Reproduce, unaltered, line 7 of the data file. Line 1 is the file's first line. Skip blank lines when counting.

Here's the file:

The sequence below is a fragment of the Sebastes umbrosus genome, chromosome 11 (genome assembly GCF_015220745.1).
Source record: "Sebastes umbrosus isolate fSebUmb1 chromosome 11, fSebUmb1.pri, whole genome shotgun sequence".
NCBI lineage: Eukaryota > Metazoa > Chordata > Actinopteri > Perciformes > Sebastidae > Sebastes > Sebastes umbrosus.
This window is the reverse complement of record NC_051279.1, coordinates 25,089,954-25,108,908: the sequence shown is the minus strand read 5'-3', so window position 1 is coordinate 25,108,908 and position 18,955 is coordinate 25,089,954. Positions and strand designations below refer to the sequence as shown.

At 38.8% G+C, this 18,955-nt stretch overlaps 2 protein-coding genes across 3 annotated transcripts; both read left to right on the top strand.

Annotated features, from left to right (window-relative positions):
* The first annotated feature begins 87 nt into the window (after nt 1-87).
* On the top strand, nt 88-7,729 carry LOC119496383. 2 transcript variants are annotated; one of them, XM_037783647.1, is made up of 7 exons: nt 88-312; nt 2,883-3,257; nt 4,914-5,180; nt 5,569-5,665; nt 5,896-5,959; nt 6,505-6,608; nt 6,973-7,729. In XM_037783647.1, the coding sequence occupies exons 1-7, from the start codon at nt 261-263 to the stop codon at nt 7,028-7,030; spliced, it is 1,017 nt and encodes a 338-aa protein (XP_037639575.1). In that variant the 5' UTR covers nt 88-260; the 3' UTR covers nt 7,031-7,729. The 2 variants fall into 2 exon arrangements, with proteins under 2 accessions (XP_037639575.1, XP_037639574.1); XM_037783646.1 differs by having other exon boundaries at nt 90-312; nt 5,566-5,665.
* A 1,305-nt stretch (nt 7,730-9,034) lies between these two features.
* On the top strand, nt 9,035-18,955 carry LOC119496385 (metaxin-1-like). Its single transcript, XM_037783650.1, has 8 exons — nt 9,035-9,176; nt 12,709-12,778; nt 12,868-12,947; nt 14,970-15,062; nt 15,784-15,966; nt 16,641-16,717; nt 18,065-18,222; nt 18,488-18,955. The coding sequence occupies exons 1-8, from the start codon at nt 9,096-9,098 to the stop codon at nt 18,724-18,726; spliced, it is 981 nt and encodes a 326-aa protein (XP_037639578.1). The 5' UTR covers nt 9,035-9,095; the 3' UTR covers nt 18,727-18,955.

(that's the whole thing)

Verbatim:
* The first annotated feature begins 87 nt into the window (after nt 1-87).